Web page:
Tumor suppressor gene

DNA as it is being repaired
Some tumor suppressor genes help repair DNA, like the protein shown here wrapped around DNA’s double helix.
Image courtesy of Tom Ellenberger, Washington University School of Medicine

Tumor suppressor genes are the safeguards of the cell. Normally, these genes help prevent - or "suppress" - abnormal cells from developing into full-blown tumors. But when the genes are disabled, as they frequently are in cancer cells, an important safety net is no longer in place. And that can enable cells to grow uncontrollably, forming the tumors that are the hallmarks of cancer.

There are a variety of ways in which tumor suppressor genes help snuff out tumors before they get started. For example, when a cell's DNA is damaged, that damage needs to be fixed before the cell divides in two. Otherwise, the genetic mistake can be passed on to other cells, thus raising the likelihood of cancer. So, some tumor suppressors slow down the inner workings of cells, allowing time for DNA damage to be repaired before cell division takes place. Others are directly involved in the DNA repair itself. In addition, some tumor suppressor genes work not by salvaging cells with genetic imperfections, but by instructing those blemished cells to die - in effect, to commit cell suicide.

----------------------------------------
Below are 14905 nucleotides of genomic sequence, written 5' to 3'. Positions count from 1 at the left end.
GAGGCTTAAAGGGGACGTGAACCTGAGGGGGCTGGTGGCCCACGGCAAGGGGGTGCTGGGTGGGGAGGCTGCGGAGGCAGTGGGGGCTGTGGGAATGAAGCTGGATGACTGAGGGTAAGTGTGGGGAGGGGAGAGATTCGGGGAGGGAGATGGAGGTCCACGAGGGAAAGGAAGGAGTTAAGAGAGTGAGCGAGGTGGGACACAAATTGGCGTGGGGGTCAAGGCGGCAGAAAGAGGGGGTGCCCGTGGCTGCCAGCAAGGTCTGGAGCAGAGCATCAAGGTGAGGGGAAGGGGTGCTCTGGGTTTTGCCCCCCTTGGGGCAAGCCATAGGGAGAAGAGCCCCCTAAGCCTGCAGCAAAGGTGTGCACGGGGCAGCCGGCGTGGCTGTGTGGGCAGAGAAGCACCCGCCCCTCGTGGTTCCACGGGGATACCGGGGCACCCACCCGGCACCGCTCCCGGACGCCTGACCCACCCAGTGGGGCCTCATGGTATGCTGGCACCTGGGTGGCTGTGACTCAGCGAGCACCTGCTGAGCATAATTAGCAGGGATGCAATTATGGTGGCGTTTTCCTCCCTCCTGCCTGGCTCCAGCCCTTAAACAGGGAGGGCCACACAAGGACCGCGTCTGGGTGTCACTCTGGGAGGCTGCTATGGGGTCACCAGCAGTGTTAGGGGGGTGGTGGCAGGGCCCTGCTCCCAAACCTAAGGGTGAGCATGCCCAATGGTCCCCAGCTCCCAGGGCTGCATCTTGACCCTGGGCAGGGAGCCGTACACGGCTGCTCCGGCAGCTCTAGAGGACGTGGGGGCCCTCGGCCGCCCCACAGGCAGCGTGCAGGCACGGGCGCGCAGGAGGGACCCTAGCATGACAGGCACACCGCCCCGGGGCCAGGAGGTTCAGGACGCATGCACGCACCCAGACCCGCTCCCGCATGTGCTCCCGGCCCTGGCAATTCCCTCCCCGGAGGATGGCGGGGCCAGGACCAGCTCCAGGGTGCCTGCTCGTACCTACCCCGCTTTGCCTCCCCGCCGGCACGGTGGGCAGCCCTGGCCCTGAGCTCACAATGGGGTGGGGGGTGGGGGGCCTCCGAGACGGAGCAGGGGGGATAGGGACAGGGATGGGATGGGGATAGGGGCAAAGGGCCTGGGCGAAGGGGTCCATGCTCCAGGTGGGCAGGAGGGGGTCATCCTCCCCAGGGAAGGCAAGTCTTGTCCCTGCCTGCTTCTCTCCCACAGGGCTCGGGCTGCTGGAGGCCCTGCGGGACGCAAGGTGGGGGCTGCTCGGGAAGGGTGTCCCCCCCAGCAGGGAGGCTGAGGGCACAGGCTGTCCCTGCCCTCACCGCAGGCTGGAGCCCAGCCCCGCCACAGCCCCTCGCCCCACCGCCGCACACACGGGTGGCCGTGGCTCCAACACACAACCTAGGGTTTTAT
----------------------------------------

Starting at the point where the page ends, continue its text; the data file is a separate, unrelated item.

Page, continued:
Several tumor suppressor genes operate in humans, identified through decades of research, and there are likely many others that scientists have not yet found. Two important examples of tumor suppressors are the genes BRCA1 and BRCA2. Errors in these genes are linked with an increased risk of inherited forms of breast and ovarian cancer.

Want to learn more?

You can learn more about tumor suppressor genes and the genetic missteps that can lead to cancer by reading about the work of the Broad Institute's Cancer Program. In addition, scientists in the Broad Institute's Program in Medical and Population Genetics are involved in efforts to understand how inherited factors (e.g., genes passed down to you from your parents) can either raise or even lower your risk of developing cancer.

Some general information about the biology of cancer - how cells work and how they can develop into tumors - can be found here at the American Cancer Society's website. If you are interested in knowing more about BRCA1, BRCA2 and breast cancer risk, check this out from the National Cancer Institute.